National Geographic : 1951 Dec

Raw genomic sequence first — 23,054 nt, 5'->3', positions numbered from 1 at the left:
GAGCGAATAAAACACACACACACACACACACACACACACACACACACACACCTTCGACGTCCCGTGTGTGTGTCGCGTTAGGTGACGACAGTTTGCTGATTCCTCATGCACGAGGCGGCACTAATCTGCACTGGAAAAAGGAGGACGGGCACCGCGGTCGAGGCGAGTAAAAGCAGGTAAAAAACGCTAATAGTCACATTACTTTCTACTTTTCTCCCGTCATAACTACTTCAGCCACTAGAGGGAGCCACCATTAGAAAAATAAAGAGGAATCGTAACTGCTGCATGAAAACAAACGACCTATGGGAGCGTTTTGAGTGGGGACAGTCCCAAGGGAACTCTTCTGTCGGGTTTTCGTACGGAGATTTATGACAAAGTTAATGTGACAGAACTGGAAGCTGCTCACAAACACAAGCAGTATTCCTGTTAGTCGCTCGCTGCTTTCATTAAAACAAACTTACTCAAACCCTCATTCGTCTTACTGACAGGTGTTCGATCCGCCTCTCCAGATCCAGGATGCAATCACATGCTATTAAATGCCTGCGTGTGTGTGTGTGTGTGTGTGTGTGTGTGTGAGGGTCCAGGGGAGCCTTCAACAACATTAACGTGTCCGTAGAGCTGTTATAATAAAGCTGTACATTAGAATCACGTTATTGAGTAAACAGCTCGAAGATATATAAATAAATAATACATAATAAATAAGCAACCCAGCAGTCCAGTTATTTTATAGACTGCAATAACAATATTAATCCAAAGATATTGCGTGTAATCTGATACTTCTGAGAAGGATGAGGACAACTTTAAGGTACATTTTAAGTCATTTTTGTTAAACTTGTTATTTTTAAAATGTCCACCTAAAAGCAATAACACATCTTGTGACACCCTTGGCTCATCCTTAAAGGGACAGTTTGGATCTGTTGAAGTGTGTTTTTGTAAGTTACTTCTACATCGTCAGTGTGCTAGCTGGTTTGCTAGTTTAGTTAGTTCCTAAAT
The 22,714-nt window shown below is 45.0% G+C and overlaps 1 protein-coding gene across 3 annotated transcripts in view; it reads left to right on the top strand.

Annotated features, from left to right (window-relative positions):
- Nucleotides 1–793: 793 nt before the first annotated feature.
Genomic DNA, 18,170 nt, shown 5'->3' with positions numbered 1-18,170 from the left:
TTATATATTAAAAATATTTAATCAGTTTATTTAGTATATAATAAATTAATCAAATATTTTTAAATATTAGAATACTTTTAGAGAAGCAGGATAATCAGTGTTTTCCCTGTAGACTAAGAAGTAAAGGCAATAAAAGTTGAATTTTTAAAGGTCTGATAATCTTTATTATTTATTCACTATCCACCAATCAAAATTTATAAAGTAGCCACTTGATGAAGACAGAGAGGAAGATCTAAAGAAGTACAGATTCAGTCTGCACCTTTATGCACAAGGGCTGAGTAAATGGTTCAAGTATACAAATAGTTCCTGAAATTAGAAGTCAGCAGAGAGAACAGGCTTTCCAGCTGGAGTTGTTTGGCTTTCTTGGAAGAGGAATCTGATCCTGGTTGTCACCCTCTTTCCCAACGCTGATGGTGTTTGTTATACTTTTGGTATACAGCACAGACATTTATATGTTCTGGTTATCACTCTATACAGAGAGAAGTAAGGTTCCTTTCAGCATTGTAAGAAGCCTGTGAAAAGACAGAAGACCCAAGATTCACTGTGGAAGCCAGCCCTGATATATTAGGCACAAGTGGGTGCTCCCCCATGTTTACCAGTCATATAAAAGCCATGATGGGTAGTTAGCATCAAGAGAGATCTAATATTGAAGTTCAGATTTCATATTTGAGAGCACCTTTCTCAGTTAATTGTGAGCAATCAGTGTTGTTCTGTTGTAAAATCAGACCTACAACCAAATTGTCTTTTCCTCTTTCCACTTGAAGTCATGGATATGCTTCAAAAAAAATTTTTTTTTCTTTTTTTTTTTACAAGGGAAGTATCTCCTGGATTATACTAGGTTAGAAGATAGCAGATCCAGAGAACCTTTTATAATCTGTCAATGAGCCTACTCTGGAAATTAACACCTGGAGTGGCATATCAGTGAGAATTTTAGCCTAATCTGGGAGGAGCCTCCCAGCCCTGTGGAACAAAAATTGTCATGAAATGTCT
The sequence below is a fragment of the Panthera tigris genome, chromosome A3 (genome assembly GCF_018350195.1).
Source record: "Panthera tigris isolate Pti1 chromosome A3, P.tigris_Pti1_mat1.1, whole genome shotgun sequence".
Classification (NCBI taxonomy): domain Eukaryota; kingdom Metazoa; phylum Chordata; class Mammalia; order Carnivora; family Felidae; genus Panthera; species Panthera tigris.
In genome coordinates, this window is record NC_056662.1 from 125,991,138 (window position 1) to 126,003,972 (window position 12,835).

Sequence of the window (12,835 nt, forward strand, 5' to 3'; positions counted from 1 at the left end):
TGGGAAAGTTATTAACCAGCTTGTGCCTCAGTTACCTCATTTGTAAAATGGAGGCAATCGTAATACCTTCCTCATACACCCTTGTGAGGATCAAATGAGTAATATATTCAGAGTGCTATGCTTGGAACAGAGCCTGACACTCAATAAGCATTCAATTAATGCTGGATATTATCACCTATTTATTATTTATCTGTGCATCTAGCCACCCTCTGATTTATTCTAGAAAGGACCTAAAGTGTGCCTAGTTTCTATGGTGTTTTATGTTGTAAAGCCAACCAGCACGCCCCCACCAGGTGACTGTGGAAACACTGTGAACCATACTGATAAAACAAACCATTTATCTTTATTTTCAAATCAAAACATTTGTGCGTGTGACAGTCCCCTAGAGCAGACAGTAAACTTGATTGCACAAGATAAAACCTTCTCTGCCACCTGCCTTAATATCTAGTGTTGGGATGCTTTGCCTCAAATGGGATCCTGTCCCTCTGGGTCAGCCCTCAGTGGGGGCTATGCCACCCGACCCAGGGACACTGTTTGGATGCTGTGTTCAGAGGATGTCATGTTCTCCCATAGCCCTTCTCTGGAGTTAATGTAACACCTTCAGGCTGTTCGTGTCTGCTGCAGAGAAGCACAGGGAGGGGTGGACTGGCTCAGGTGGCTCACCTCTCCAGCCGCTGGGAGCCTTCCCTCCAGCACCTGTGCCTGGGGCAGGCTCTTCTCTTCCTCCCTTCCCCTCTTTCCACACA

NATIONAL GEOGRAPHIC SOCIETY GEOGRAPHIC ADMINISTRATION BUILDING SIXTEENTH AND M STREETS NORTHWEST. WASHINGTON 6, D. C. GILBERT GROSVENOR, President JOHN OLIVER LA GORCE, Vice-President ROBERT V. FLEMING, Treasurer THOMAS W. McKNEW, Secretary HERBERT A. POOLE, Assistant Treasurer VERNON II. BREWSTER, Assistant Secretary HILLEARY F. HOSKINSON, Assistant Treasurer MELVIN M. PAYNE, Assistant Secretary LYMAN J. BRIGGS, Chairman, Research Committee KURTZ M. HANSON. Assistant Secretary ALEXANDER WETMORE, Vice-Chairman, Research Committee EXECUTIVE STAFF OF THE NATIONAL GEOGRAPHIC MAGAZINE GILBERT GROSVENOR, EDITOR JOHN OLIVER LA GORCE, Associate Editor J. R. HILDEBRAND Assistant Editor LEO A. BORAH Assistant Editor JAMES M. DARLEY Chief Cartographer NEWMAN BUMSTEAD Research Cartographer CHARLES E. RIDDIFORD Cartographic Staff WELLMAN CHAMBERLIN Cartographic Staff GEORGE CROSSETTE Research Assistant RAYMOND W. WELCH Director of Advertising GILBERT G. LA GORCE Assistant Director of Advertising GEORGE C. MARSHALL Formerly Secretary of Defense General of the Army. Retired CURTIS E. LEMAY Lieutenant General, U. S. Air Force Commanding, Strategic Air Command LEROY A. LINCOLN Chairman of the Board Metropolitan Life Insurance Co. LYMAN J. BRIGGS Director National Bureau of Standards, Retired JUAN T. TRIPPE President Pan American Airways ELISHA HANSON Lawyer and Naturalist GEORGE R. PUTNAM Commissioner of Lighthouses, Retired FRANKLIN L. FISHER Chief Illustrations Division, National Geographic Magazine MELVILLE BELL GROSVENOR Assistant Editor FREDERICK G. VOSBURGH Assistant Editor WILLIAM H. NICHOLAS Assistant Editor LEONARD C. ROY Chief of School Service F. BARROWS COLTON Editorial Staff ANDREW H. BROWN Editorial Staff WILLIAM A. KINNEY Editorial Staff MASON SUTHERLAND Editorial Staff HOWELL WALKER Editorial Staff ESTHER ANN MANION Librarian BOARD OF TRUSTEES ROBERT V. FLEMING President and Chairman of the Board, Riggs National Bank HUGH L. DRYDEN Director, National Advisory Committee for Aeronautics WILLIAM V. PRATT Admiral U. S. Navy, Retired EMORY S. LAND Vice Admiral Construction Corps, U. S. Navy, Retired; President, Air Transport Association DAVID FAIRCHILD Special Agricultural Explorer, U. S. Department of Agriculture ALEXANDER WETMORE Secretary Smithsonian Institution GILBERT GROSVENOR Editor of National Geographic Magazine MELVILLE BELL GROSVENOR Assistant Editor, National Geographic Magazine FRANKLIN L. FISHER Chief Illustrations Division MAYNARD OWEN WILLIAMS Chief Foreign Editorial Staff W. ROBERT MOORE Foreign Editorial Staff LUIS MARDEN Foreign Editorial Staff EDWIN L. WISHERD Chief Photographic Laboratory WALTER M. EDWARDS Illustrations Division KIP ROSS Illustrations Division ANDREW POGGENPOHL Illustrations Division INEZ B. RYAN Research Assistant MARGARET G. BLEDSOE Research Assistant CHARLES F. KETTERING Consultant and Director, General Motors Corporation LLOYD B. WILSON Formerly Chairman of the Board Chesapeake and Potomac Telephone Companies L. O. COLBERT Rear Admiral, U. S. Coast and Geodetic Survey, Retired ERNEST E. NORRIS President Southern Railway System JOHN OLIVER LA GORCE Associate Editor of the National Geographic Magazine J. R HILDEBRAND Assistant Editor, National Geographic Magazine THOMAS W. McKNEW Secretary, National Geographic Society ORGANIZED FOR "THE INCREASE AND DIFFUSION OF GEOGRAPHIC KNOWLEDGE" To carry out the purposes for which it was founded On November 11, 1935, in a flight sponsored jointly sixty-three years ago, the National Geographic Society by the National Geographic Society and the U. S. Army publishes the National Geographic Magazine monthly. Air Corps, the world's largest balloon, Explorer II, as All receipts are invested in The Magazine itself or ex- cended to the world altitude record of 72.395 feet. pended directly to promote geographic knowledge. Capt. Albert W. Stevens and Capt. Orvil A. Anderson Articles and photographs are desired. For material took aloft in the gondola nearly a ton of scientific instru The Magazine uses, generous remuneration is made. ments, and obtained results of extraordinary value. In addition to the editorial and photographic surveys A notable undertaking in the history of astronomy was constantly being made, The Society has sponsored more launched in 1949 by The Society in cooperation with the than Ioo scientific expeditions, some of which required Palomar Observatory of the California Institute of years of field work to achieve their objectives. Technology. This project will require four years to The Society's notable expeditions have pushed back photomap the vast reaches of space, and will provide the historic horizons of the southwestern United States the first sky atlas for observatories all over the world. to a period nearly eight centuries before Columbus In 1948 The Society sent out seven expeditions to crossed th e Atlantic. By dating the ruins of the vast study the eclipse of the sun along a 5,320-mile ar from communal dwellings in that region, The Society's re- Burma to the Aleutians. The fruitful results helped link searches solved secrets that had puzzled historians for geodetic surveys of North America and Asia. three hundred years. In Mexico, The Society and the Smithsonian Institu- The Society granted $25,000ooo, and in addition $75,000 ion, January 6, 39, discovered d the oldest work of man was contributed by individual members, to help preserve in the Americas for which we have a date. This slab of for the American people the finest of the giant sequoia trees stone is engraved in Mayan characters with a date which in the Giant Forest of Sequoia National Park of California. means November 4, 291 B. c . (Spinden Correlation). It One of the world's largest icefields and glacial systems antedates by 200 years anything heretofore dated in outside the polar regions was discovered in Alaska and America, and reveals a great center of early American Yukon by Bradford Washburn while exploring for The culture, previously unknown. Society and the Harvard Institute of Exploration, 1938. Copyright, 1951, by National Geographic Society, Washington, D. C . International Copyright secured. All rights reserved. Quedan reservados todos los derechos. Printed in U. S. A. Entered at the Post Office at Washington. D. C., as Second Class Mail Matter. Acceptance for mailing at special rate of postage provided for in Sec. 1103, Act of October 3, 1917. authorized July 1, 1918. Cover design and names registered in United States Patent Office. Marca Registrada.